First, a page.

ULWEMBU is a collaborative documentary-theatre project, that brings together citizens and civil society to engage the interface between street-level drug-addiction, policing and mental health in the city of Durban, South Africa
The play’s main purpose is to make visible the invisible life worlds of highly vulnerable people in Durban, and its surrounds. As well as create new social learning opportunities for the Police, Department of Health, NGOs, families of users, and other groups. ULWEMBU is a profound expeirence that allows participants to emmerse themselves empathetically into very complex learning environments.
"I was profoundly touched by Ulwembu and it's quest for humanity and dignity... there is no such thing as good and evil in places of survival..."
Professor Monique Marks,
Director of the Urban Futures Centre
"...this play challenges us, in a very graphic way, to face up to the human face of the problem and recognise that we do not know who it will hurt and how"
Director – the Denis Hurley Centre
The project is led by Writer/Director Neil Coppen, actress/story-teller Mpume Mthombeni, Dylan McGarry (Educational Sociologist and artist) and the BIG BROTHERHOOD (Vumani Khumalo, Phumlani Ngubane, Ngcebo Cele, Sandile Nxumalo and Zenzo Msomi) in association with the Urban Futures Centre, Twist Theatre Development Project (Twist Durban), Think Theatre and the generous constant support of the Denis Hurley Centre. This project is primarily funded by the OPEN SOCIETY FOUNDATIONS, as well as TWIST, UFC, The Playhouse Company and the Denis Hurely Centre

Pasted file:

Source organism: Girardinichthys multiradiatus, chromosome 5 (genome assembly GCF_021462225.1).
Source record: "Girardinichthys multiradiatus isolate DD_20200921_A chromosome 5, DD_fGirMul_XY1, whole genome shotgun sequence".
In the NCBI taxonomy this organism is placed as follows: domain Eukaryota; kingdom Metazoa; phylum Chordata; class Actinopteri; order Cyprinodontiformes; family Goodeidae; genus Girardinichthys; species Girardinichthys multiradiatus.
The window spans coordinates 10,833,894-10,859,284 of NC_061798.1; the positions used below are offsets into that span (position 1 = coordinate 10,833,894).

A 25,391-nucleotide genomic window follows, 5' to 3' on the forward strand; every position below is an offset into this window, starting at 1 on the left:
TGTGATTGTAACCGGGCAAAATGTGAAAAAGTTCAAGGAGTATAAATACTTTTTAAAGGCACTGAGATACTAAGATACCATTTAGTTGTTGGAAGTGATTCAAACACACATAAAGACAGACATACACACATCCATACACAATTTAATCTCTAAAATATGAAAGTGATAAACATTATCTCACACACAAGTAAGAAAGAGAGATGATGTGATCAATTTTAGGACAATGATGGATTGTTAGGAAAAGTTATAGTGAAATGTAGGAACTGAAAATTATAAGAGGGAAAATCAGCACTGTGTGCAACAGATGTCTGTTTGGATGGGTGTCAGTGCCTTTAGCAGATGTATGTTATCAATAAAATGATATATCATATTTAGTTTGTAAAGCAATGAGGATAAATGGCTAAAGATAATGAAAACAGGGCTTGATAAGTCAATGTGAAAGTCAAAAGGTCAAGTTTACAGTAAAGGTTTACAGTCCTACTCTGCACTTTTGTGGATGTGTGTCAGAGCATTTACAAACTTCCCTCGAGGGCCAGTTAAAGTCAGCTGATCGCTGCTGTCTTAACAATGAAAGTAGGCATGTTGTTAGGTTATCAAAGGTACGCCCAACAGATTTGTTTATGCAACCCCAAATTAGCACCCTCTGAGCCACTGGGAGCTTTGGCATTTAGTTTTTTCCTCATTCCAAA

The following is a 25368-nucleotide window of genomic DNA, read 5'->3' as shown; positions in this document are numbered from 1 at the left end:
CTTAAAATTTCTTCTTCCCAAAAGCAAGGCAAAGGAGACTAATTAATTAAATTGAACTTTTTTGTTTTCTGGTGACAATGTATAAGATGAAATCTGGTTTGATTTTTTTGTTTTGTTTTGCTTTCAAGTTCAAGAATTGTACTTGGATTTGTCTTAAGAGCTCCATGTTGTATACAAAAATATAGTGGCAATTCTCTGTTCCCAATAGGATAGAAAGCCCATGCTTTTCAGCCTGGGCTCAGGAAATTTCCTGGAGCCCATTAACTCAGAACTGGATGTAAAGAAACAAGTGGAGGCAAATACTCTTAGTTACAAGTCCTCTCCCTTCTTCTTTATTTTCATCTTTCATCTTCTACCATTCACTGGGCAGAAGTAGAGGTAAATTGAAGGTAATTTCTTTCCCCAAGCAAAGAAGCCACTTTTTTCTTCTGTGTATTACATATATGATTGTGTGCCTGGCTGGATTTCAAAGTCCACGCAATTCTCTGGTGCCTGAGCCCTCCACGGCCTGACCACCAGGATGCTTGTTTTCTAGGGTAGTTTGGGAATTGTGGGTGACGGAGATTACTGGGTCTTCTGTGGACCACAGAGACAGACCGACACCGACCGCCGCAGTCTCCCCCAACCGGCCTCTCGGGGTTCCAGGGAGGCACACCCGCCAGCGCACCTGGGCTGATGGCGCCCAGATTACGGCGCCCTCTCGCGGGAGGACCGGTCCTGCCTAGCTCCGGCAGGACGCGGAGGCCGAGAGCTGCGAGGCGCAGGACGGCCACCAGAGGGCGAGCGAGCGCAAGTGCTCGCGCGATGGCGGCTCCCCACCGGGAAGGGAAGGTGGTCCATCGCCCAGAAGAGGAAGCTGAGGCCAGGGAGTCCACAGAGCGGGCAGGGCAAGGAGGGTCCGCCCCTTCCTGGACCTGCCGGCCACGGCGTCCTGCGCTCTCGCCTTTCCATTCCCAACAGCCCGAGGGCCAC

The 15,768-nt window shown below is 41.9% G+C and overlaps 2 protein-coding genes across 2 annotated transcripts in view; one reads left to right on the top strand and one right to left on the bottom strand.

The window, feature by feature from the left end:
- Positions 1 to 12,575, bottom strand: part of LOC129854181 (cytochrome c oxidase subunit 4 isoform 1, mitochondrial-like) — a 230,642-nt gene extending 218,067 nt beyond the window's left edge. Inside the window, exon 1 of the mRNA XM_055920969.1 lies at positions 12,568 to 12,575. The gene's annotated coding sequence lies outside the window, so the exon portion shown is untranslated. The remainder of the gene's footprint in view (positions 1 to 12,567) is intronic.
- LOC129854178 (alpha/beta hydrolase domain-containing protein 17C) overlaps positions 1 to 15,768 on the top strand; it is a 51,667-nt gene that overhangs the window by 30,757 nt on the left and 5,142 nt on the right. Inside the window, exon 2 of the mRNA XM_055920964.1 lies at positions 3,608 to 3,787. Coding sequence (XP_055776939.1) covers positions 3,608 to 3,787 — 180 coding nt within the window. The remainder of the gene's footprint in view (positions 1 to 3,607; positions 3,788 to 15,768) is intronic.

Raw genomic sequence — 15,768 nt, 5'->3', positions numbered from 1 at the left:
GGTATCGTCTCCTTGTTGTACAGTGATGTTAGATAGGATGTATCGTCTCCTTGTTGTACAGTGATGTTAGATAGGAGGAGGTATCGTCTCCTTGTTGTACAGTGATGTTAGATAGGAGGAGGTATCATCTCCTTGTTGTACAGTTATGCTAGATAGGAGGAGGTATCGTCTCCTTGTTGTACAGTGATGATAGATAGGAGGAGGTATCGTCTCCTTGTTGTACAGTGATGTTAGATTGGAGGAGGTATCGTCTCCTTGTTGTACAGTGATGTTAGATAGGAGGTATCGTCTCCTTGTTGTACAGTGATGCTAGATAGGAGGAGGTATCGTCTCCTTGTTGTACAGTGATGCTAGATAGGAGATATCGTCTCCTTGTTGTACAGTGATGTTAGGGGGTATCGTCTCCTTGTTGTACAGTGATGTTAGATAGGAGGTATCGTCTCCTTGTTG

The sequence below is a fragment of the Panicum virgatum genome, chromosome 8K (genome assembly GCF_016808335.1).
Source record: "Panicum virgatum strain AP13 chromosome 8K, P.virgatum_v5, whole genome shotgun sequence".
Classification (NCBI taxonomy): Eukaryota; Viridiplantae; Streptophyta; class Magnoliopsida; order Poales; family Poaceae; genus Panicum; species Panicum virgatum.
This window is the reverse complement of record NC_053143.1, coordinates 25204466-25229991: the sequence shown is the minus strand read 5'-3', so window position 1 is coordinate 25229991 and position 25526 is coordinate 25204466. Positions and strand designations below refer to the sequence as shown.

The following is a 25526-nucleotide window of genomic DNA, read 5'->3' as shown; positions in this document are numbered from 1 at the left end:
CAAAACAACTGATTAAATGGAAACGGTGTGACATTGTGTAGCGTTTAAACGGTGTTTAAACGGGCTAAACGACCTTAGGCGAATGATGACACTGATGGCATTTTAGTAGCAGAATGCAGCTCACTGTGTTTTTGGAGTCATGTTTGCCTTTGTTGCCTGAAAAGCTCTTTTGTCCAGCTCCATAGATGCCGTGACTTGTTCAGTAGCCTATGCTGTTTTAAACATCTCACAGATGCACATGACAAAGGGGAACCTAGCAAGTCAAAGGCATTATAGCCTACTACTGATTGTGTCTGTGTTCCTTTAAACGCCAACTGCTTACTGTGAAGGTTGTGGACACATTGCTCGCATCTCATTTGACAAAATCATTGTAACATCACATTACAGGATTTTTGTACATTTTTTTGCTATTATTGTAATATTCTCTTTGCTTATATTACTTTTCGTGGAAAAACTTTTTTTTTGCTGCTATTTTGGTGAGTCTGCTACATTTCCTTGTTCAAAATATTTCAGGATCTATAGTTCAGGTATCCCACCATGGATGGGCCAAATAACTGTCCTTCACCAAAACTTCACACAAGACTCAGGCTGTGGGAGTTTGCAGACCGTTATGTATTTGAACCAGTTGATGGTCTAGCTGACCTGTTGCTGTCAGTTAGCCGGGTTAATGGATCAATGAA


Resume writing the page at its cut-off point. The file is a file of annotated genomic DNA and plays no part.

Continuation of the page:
Special thanks to Monique Marks, Kira Ewrin, Emma Durden, Tina La Roux, Bryan Hiles, Margie Coppen, Rogers Ganesan, Stephanie Jenkins, Tamar Meskin, Raymond Perrier, Father Stephen Tully, Col. Vuyana, Cpt. Dingaan, Rob Chetty, Chris Overall, Commissioner Steve Middleton, Lynette Machado at Sad Sacks, Kathryn Bennett, Val Adamson, Colwyn Thomas, Braam du Toit, Karen Logon, Iain (Ewok) Robinson, Don Fletcher, UKZN, DUT and Carrots & Peas at Kenneth Gardens.
The above pictures courtesy of Jason Chung